Seven countries (the UK, the Netherlands, Poland, Hungary, Italy, Spain and Slovenia) were involved in the Erasmus+ curriculum development project which targeted secondary school history teachers. The goal was to present to young people our common European culture and the features of our common history which connect us as European citizens.
Modern Era, Modern Methods in Teaching History
The Hungarian participants of the project called ‘E-story’ - closed recently after three years - were the associates of Kosztolányi Dezső Café Cultural Foundation (film and media researchers), the publisher of Metropolis film journal. The team developed teaching strategies and auxiliary materials which, on the one hand, encouraged teachers, and through them, students, to use as many video and media materials in the classroom as possible; on the other hand, they also encouraged them to look for freely available and flexibly usable resources related to history.
Using a proprietary platform, teaching resource materials were developed for various topics; they are continuously available, can be used as prototypes and they also serve as a pool for online resources. The Hungarian participants developed a curriculum focusing on the revolution of 1956, called The Revolution and the City. "We used visualisation and video materials to show how such a series of events unfolds within the structure of the city. The outcome was a draft on which teachers can build a classroom session on '56” – explains Project Leader Teréz Vincze, Assistant Professor at Eötvös Loránd University.
As a next step, the Association of Hungarian History Teachers developed lesson plans, based on the techniques of the website. They demonstrated how they would implement such a history class, and they even involved the children.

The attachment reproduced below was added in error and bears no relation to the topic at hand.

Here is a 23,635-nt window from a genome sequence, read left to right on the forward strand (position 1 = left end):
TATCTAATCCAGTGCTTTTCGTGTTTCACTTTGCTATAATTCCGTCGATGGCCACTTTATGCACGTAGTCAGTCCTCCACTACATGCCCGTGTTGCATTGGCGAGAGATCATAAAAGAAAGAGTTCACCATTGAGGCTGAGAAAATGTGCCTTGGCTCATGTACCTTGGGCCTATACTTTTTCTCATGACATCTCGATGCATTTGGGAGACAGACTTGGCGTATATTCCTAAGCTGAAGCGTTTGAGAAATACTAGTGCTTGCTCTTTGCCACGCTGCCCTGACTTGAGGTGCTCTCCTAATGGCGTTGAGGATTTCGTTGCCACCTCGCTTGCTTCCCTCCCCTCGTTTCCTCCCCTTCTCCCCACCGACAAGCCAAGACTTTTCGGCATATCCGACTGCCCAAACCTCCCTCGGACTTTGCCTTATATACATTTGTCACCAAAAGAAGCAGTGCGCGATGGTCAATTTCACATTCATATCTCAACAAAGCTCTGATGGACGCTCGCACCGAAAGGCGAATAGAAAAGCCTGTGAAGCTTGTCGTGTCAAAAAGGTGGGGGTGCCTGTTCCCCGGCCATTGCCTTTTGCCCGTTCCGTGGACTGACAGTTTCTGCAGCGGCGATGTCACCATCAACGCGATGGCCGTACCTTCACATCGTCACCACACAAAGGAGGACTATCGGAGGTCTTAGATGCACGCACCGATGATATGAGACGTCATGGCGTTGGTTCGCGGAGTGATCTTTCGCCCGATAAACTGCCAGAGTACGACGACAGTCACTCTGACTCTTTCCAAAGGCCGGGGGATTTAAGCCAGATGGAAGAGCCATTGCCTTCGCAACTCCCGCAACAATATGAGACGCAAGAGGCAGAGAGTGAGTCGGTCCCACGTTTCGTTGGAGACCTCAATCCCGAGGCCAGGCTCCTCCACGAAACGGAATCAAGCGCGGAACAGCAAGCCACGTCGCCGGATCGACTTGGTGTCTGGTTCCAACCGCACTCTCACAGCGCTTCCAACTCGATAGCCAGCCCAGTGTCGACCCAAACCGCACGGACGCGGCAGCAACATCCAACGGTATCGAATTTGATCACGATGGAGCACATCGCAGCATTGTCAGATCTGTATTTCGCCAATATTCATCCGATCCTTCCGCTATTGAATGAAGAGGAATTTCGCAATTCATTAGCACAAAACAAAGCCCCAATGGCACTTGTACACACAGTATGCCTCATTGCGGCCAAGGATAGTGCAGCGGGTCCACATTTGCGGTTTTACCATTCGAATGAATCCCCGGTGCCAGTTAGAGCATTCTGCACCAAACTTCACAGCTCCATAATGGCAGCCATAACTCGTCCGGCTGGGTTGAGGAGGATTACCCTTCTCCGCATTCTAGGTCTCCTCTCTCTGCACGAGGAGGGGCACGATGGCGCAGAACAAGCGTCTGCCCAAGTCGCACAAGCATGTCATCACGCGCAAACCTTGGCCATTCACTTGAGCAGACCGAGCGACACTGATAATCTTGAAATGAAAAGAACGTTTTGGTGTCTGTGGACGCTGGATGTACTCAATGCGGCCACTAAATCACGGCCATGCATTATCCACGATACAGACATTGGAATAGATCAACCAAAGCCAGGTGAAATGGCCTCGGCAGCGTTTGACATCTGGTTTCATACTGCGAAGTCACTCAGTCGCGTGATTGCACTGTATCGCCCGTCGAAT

Meanwhile, video, photo and audio materials were continuously collected from each partner country - and not necessarily from the recent past only. "The Italians, for example, worked in a large team to present and 'digitalise' even ancient eras of history using, for example, online materials including photos of works of art and archaeological findings, or by reconstructing Roman conquests using Google Maps.”
But we shouldn't only think in terms of how to retain memories of the past in a digitalised form to make them researchable. Videos and other visuals can also be created. That was the strength of the Hungarian team: they held workshops for aspiring teachers about how to make education interactive by assigning students to make their own historical documentary about, for example, their own grandparents or their towns. In order to achieve that, first they needed to teach teachers the basic techniques. "We shot brief, easy-to-use and practical tutorials for history teachers who still lack any experience in this field but would gladly start such an experiment with the children so that they can create their own narrative and learn how to process resources independently.”
The several-day-long workshop provided the participants an opportunity to practise this and even to create minor works. "The conference also sought to make teachers come up with ideas about how they would like to teach most. It is because fresh graduates now start their career with a wish to give up frontal teaching, in the first place, and to involve their class more. This requires a lot of energy; nevertheless, the teachers invited liked these opportunities very much and they were open to them. They, too, know that we should make learning experiential for students, and today it's impossible to achieve that by relying only on paper-based texts.”
More information about the project: www.e-story.eu
Last modified: 18-04-2019